Hurricane Irma made landfall in the Florida Keys on Sunday, the strongest Category 4 storm to hit the region in 57 years.
It’s a frightening storm that’s shifted course several times. Some NHL players and teams have been proactive in getting away from its path. One team, however, is catching heat for being “stuck” in the storm.
The reaction starts with the Florida Panthers, who have turned the BB&T Center into a storage facility for emergency vehicles and a staging area for local first responders. Panthers president Matthew Caldwell slept at the arena this weekend to help with the coordination.
“I just think it’s important for the Panthers to be leaders and stewards in the community and physically be here with the cops and firefighters and commissioners,” Caldwell told NHL.com. “When you’re on the ground with people, you never know what’s going to happen.”
The Panthers also evacuated several players, their families and pets from South Florida and flew them to Boston – they’ll begin training camp in Springfield on Sept. 14 if they’re unable to return to Sunrise.
The Panthers, meanwhile, are teaming with the Boston Bruins, Tampa Bay Rays and Boston Red Sox to collect items in support of the Red Cross on Sunday at Fenway Park.
The rookie tournament that the Tampa Bay Lightning were participating in was moved to Nashville, where the Predators have helped collect items and raise funds for Irma relief and for those struggling after Hurricane Harvey.
The ECHL Florida Everblades, meanwhile, saw their arena turn into a shelter to help those in the path of the storm. A huge line at Germain Arena saw people seeking refuge there, with over 4,000 residents cramming inside the building.
Here’s what the scene looked like:
— Chris Francescani (@CDFrancescani) September 10, 2017
“Space is tight but is still available. It is not for your comfort, but for your safety. If we near capacity, we will update all outlets,” announced the arena.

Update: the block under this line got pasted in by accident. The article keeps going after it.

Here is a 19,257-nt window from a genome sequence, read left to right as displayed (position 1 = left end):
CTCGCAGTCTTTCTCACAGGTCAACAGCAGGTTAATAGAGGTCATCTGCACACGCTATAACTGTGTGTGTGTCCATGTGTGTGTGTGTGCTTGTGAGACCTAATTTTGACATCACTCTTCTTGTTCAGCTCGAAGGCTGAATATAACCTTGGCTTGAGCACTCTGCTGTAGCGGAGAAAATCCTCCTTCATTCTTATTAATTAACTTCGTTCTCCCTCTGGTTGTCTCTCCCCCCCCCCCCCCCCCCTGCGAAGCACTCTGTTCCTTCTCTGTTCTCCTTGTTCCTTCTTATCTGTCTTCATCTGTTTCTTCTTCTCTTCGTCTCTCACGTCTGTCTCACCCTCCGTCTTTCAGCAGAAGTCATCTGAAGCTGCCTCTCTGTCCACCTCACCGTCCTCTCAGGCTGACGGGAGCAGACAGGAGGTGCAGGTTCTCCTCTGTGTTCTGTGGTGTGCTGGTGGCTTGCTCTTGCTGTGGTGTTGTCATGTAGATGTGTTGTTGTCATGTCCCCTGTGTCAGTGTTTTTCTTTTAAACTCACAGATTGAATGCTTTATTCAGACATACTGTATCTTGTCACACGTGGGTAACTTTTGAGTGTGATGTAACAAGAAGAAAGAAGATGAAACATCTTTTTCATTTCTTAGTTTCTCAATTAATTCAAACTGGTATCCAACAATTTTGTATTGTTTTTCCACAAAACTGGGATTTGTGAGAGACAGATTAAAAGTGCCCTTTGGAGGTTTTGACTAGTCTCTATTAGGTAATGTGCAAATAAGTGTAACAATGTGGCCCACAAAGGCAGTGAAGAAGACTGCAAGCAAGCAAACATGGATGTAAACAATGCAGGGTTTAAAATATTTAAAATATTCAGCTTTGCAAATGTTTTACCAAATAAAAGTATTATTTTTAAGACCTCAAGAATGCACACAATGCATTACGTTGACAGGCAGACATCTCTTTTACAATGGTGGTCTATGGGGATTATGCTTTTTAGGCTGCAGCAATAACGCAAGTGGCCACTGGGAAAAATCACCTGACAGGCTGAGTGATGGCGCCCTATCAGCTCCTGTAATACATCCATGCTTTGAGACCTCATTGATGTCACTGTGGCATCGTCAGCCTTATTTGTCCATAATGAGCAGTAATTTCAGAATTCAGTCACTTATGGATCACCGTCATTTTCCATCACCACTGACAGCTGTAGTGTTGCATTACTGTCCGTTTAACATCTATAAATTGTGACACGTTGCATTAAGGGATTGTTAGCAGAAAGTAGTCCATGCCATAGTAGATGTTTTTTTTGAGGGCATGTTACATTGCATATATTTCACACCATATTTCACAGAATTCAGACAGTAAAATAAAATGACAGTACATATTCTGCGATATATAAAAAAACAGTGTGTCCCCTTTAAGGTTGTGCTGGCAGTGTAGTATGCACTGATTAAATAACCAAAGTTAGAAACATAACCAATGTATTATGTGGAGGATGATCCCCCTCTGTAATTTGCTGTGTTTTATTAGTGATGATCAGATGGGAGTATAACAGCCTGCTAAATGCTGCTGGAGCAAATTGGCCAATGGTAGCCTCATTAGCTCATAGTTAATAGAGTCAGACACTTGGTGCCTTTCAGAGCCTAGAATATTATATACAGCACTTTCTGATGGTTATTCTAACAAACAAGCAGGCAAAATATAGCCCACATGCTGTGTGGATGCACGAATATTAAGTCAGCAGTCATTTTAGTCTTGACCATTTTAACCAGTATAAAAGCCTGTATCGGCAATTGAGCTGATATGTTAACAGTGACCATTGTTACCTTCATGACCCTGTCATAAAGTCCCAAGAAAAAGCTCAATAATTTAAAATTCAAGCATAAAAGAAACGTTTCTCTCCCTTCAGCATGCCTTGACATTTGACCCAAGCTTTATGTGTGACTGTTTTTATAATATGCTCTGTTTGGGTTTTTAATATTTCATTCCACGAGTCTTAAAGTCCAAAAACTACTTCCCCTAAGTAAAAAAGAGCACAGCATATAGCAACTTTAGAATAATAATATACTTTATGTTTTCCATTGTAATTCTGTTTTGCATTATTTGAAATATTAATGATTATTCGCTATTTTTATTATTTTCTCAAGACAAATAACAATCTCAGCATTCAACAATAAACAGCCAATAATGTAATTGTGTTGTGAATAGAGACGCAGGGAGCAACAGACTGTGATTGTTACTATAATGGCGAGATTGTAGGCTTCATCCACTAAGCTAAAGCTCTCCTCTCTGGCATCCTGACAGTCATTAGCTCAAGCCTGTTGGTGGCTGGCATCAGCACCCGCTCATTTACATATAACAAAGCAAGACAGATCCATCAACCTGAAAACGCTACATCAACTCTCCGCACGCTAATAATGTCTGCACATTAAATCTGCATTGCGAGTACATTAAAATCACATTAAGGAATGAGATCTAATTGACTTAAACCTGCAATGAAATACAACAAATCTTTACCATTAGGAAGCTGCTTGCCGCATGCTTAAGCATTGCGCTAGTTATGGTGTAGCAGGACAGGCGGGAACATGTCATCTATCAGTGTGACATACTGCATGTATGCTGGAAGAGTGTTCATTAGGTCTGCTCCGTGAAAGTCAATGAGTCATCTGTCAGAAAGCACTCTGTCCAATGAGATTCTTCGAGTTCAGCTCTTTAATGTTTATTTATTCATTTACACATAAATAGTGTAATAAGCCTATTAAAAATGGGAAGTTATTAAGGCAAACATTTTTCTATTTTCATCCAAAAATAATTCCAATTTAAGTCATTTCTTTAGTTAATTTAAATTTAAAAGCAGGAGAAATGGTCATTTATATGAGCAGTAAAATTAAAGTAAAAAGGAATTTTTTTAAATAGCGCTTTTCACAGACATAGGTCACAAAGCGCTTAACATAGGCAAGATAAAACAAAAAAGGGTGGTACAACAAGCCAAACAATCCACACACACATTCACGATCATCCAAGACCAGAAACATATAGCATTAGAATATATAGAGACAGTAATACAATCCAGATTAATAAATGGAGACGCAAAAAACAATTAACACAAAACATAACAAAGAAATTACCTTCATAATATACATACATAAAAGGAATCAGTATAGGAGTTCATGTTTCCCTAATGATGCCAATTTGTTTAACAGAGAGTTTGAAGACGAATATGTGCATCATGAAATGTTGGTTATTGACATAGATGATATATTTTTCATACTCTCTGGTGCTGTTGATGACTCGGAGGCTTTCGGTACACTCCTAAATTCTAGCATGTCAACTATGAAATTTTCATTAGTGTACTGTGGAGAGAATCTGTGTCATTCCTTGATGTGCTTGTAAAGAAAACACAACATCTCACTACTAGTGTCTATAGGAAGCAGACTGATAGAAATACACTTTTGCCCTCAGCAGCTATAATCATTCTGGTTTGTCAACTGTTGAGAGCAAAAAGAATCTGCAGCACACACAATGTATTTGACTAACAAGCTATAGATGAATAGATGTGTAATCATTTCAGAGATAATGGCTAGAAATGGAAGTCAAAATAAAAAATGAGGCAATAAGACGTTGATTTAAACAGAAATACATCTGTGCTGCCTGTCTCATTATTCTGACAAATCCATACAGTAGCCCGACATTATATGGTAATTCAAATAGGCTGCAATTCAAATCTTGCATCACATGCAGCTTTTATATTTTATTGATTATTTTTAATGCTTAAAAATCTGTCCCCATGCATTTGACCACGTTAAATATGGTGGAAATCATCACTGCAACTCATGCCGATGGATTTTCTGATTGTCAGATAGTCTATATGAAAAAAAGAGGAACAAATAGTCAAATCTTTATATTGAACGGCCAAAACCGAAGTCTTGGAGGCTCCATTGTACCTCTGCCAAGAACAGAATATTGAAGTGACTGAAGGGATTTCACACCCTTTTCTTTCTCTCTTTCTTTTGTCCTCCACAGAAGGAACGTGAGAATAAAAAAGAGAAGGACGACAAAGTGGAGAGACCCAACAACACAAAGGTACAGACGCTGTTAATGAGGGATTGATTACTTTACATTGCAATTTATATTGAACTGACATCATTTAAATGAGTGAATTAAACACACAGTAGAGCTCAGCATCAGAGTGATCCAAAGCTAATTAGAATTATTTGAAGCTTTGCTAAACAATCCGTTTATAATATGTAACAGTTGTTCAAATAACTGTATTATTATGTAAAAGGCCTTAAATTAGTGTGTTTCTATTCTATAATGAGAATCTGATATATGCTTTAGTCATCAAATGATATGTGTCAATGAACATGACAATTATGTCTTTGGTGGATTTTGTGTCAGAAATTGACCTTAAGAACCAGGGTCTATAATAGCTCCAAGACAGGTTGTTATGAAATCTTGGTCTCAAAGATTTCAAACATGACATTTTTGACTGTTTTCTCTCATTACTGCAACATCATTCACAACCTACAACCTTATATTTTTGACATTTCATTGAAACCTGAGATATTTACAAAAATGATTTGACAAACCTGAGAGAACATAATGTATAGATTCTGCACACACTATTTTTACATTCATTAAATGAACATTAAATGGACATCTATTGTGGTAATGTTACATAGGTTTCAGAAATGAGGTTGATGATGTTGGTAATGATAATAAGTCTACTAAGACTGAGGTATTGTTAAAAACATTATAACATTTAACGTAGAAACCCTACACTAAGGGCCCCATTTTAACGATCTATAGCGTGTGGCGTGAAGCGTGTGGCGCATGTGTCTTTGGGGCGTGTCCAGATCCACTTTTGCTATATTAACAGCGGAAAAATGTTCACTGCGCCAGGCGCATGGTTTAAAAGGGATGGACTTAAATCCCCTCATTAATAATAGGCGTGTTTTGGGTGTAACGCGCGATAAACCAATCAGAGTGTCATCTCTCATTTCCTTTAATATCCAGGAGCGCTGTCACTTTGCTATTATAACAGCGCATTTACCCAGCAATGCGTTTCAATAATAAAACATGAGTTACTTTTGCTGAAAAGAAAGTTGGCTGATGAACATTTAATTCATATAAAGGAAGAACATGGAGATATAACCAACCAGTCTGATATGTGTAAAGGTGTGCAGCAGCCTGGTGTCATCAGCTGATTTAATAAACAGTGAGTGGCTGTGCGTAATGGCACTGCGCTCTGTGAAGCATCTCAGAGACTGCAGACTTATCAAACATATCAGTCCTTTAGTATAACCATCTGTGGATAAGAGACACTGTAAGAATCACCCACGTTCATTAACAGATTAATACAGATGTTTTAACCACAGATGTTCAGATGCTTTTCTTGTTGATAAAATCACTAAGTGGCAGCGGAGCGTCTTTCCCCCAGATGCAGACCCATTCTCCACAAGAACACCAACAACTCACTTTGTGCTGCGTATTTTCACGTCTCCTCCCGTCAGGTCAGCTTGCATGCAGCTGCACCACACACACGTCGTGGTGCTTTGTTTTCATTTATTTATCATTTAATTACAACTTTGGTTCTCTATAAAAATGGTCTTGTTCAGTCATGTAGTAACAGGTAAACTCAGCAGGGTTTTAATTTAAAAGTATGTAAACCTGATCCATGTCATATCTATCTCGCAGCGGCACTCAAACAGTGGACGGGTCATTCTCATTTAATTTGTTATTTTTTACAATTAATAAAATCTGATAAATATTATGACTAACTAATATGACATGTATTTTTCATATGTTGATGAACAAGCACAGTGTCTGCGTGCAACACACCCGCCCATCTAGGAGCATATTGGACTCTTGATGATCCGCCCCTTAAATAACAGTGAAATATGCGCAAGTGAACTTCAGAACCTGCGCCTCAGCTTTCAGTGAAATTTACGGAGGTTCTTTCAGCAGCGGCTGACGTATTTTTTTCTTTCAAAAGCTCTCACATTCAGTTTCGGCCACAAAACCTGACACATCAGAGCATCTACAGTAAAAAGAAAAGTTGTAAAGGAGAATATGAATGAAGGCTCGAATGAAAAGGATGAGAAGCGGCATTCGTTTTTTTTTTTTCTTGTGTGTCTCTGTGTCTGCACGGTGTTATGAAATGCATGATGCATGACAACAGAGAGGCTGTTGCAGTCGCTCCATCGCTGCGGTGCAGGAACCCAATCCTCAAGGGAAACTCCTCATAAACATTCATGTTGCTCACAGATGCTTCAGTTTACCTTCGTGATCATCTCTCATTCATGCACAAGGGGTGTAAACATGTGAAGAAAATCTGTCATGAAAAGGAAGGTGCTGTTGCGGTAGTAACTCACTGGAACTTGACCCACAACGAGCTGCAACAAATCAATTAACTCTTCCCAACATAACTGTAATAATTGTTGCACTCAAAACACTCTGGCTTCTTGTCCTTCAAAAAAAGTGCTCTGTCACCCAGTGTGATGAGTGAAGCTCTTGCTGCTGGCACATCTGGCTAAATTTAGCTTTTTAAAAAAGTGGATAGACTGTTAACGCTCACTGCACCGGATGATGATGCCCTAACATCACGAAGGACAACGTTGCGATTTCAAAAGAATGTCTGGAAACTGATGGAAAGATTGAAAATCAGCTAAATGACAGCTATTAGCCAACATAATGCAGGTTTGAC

Finally, what would life be without a little controversy?
The U.S. women’s national hockey team began training in Wesley Chapel, Florida, on Tuesday in preparation for the 2018 Olympics. USA Hockey opted not to evacuate them, and that sparked ire from an agent in an interview with USA Today:
“Six months out from the Olympics why would you put your best athletes through the stress of a hurricane?” agent Brant Feldman told USA TODAY Sports on Saturday.
… In a statement, USA Hockey said the team was not located in an evacuation zone, adding that officials have been in “regular communication with local authorities” and that “arrangements are in place to move to an evacuation center if necessary.”
Feldman went on to play the gender card, as the Tampa Bay Lightning moved their rookie tournament and chartered a flight for 150 people out of the area on Friday.
“All of these men’s teams evacuated, why isn’t the women’s team evacuated?,” Feldman said. “Is it because they are just girls … to me this is stupid, they are our Olympic team.”
Achariya Rezak, a Lightning blogger for Raw Charge, was puzzled by the backlash.
“I am confused about why they are ‘stuck.’ As of this morning, I-4 was totally clear. Is no one able to rent a van and drive?” she wrote on Twitter. “Hello to people unhappy that the US women’s team is ‘stuck.’ They are as ‘stuck’ as the rest of Tampa citizens who don’t have private jets.”